Transbuccal use of Estrace: support for the efficacy of this delivery method

There are a fair number of women about the world today taking their HRT by the transbuccal route. Nonetheless, there are still doctors who do not believe that this is a viable route, especially for retail drugs like Estrace or Elleste Solo (available in the UK), since this is not listed as an approved delivery route on the medicine data sheet. Since the manufacturers have never bothered to test and obtain licensing approval for the use of this route, it can't be listed.

But that's not the same thing as not working. So when you ask your doctor about taking transbuccal hrt, you may have to prove your case. Here's what has helped some women in this situation.

It's a problem finding explicit references for this—the original ones that first suggested the idea to us are long gone from the internet and they were, in fact, barely more than passing mentions which we seized on as clues. As we recall, the premise was that compounded estradiol troches were a valid use because they were the same ingredient as Estrace, and that had been demonstrated to be effective when taken sublingually. We also know that nasal spray estradiol has long been used in research studies because it's such a reliable delivery. That kind of product is not offered commercially, alas, but because oral and nasal linings are structurally the same, that again argues for the physical possibility of uptake.

What we need to do is reason in the other direction, now, by analogy, and while that sounds iffy, it's really pretty straightforward. It goes like this:
The compounding pharmacies are using micronized estradiol to formulate their troches and oils that are made up for transbuccal use. There is adequate documentation in the professional literature that this route does deliver adequate circulating levels of hormonal agents when prepared in micronized form (that only refers to the size of the molecule, but that's what makes it capable of penetrating the skin and that's why things in larger molecular size, like premarin and CEEs, cannot be delivered by this route). Estradiol is micronized estradiol in brand name form; numerous generics exist as well. Estrace (and its generics) and Elleste Solo are readily soluble and those solubility figures can be provided by a pharmacy getting in touch with a particular manufacturer.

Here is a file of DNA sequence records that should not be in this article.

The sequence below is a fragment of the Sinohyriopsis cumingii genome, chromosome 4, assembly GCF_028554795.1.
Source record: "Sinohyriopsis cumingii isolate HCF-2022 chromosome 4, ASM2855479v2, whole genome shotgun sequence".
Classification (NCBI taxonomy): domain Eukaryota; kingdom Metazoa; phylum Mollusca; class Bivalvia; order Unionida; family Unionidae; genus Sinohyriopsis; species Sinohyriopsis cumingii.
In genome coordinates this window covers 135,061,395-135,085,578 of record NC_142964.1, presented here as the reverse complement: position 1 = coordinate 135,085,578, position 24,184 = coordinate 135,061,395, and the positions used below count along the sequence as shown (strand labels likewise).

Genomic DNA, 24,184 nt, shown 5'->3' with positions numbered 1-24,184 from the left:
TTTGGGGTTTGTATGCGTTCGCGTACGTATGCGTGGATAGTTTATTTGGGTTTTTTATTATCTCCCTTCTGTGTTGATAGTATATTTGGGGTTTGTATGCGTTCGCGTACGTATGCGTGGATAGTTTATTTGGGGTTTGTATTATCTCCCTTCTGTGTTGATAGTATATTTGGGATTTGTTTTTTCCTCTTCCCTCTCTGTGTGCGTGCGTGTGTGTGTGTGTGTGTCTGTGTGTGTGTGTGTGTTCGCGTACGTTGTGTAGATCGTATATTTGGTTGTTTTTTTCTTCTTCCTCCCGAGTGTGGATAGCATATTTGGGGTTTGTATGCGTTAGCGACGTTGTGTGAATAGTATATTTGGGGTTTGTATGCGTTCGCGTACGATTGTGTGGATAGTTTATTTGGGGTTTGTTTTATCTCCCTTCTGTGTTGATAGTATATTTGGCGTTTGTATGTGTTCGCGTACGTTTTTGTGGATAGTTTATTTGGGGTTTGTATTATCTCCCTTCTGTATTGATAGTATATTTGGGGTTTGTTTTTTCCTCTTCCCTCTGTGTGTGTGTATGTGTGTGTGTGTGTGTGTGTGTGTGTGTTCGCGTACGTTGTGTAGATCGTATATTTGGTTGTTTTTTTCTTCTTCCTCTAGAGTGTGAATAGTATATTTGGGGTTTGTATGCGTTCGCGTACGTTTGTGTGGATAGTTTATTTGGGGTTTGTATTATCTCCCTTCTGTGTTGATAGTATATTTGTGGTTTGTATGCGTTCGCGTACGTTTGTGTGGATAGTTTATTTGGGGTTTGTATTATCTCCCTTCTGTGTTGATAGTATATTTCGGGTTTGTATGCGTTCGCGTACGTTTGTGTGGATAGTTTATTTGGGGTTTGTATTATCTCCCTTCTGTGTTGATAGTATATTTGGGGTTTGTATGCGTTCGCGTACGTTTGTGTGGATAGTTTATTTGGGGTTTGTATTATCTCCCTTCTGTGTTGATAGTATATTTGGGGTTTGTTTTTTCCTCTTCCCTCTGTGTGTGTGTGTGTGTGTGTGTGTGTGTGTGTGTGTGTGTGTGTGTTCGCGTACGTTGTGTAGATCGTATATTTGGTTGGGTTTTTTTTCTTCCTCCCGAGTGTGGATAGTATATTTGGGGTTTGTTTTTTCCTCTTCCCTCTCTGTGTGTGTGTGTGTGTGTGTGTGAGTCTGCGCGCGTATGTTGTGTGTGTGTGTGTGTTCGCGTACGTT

That estradiol is deliverable transbuccally is demonstrable (even though these particular studies were not specifically to test its efficacy as a delivery route, the fact that they caused measurable increase in serum estrogen levels does support the premise that this is a valid delivery route for estradiol) and you may provide your physician with this list of references; more are undoubtedly searchable at PubMed:
One woman we know reported the conversation with her doctor on this topic as initially producing considerable skepticism. He looked over the info she emailed him, though, and talked to some pharmacists, and eventually told her that while he liked the sound of Estrace and thought it a great hrt, he wasn't totally convinced of how much got absorbed transbuccally (as opposed to swallowed). He ultimately said, she reported, that he was fully convinced it was going to get into her system one way or another if she put it in her mouth, so as long as she was happy with the coverage she was getting from her dose amount, he didn't see any reason to quibble with what she chose to do with it between bottle and circulatory system.

And then there is a body of anecdotal evidence from women using it this way who have had enough experience with various HRTs and menopausal symptoms to distinguish effective from ineffective, but of course, we know that this is highly unscientific and unreliable since we are *ahem* easily misled by treatment that successfully alleviates our symptoms.

Of course there's another approach to taking transbuccal hrts, and that's to take home a prescription for oral Estrace or Elleste Solo, adjust the dose for the change in route, and simply take it transbuccally. We wouldn't tell you to do that. But we can tell you it works.